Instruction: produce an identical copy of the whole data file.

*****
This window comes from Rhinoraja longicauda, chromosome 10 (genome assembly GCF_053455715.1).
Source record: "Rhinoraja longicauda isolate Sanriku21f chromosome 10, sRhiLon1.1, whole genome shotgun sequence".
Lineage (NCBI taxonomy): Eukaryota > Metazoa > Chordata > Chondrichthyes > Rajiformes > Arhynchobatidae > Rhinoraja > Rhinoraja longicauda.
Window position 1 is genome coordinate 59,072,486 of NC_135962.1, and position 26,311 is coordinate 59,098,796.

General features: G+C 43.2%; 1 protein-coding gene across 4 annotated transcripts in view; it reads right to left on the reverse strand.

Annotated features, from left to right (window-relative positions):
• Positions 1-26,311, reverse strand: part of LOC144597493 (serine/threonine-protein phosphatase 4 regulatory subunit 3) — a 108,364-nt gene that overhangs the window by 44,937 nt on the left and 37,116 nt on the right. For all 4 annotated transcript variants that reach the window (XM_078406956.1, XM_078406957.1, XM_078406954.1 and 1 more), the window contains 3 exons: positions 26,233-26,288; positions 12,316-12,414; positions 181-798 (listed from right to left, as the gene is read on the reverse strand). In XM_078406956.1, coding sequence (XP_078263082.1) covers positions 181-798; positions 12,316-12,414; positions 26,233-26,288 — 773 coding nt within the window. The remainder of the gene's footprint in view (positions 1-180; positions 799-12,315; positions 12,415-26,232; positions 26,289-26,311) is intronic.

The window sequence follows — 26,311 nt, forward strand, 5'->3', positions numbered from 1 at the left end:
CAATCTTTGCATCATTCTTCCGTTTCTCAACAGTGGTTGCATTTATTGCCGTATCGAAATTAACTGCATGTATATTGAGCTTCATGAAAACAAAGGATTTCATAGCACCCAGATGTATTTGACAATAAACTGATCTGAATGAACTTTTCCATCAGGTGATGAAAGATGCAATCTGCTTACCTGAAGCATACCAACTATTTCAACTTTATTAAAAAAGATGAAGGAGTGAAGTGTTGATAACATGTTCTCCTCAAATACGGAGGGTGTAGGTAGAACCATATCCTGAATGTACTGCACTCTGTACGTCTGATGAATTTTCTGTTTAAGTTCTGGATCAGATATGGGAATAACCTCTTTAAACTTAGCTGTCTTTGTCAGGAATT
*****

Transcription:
This window comes from Rhinoraja longicauda, chromosome 10 (genome assembly GCF_053455715.1).
Source record: "Rhinoraja longicauda isolate Sanriku21f chromosome 10, sRhiLon1.1, whole genome shotgun sequence".
Lineage (NCBI taxonomy): Eukaryota > Metazoa > Chordata > Chondrichthyes > Rajiformes > Arhynchobatidae > Rhinoraja > Rhinoraja longicauda.
Window position 1 is genome coordinate 59,072,486 of NC_135962.1, and position 26,311 is coordinate 59,098,796.

General features: G+C 43.2%; 1 protein-coding gene across 4 annotated transcripts in view; it reads right to left on the reverse strand.

Annotated features, from left to right (window-relative positions):
• Positions 1-26,311, reverse strand: part of LOC144597493 (serine/threonine-protein phosphatase 4 regulatory subunit 3) — a 108,364-nt gene that overhangs the window by 44,937 nt on the left and 37,116 nt on the right. For all 4 annotated transcript variants that reach the window (XM_078406956.1, XM_078406957.1, XM_078406954.1 and 1 more), the window contains 3 exons: positions 26,233-26,288; positions 12,316-12,414; positions 181-798 (listed from right to left, as the gene is read on the reverse strand). In XM_078406956.1, coding sequence (XP_078263082.1) covers positions 181-798; positions 12,316-12,414; positions 26,233-26,288 — 773 coding nt within the window. The remainder of the gene's footprint in view (positions 1-180; positions 799-12,315; positions 12,415-26,232; positions 26,289-26,311) is intronic.

The window sequence follows — 26,311 nt, forward strand, 5'->3', positions numbered from 1 at the left end:
CAATCTTTGCATCATTCTTCCGTTTCTCAACAGTGGTTGCATTTATTGCCGTATCGAAATTAACTGCATGTATATTGAGCTTCATGAAAACAAAGGATTTCATAGCACCCAGATGTATTTGACAATAAACTGATCTGAATGAACTTTTCCATCAGGTGATGAAAGATGCAATCTGCTTACCTGAAGCATACCAACTATTTCAACTTTATTAAAAAAGATGAAGGAGTGAAGTGTTGATAACATGTTCTCCTCAAATACGGAGGGTGTAGGTAGAACCATATCCTGAATGTACTGCACTCTGTACGTCTGATGAATTTTCTGTTTAAGTTCTGGATCAGATATGGGAATAACCTCTTTAAACTTAGCTGTCTTTGTCAGGAATT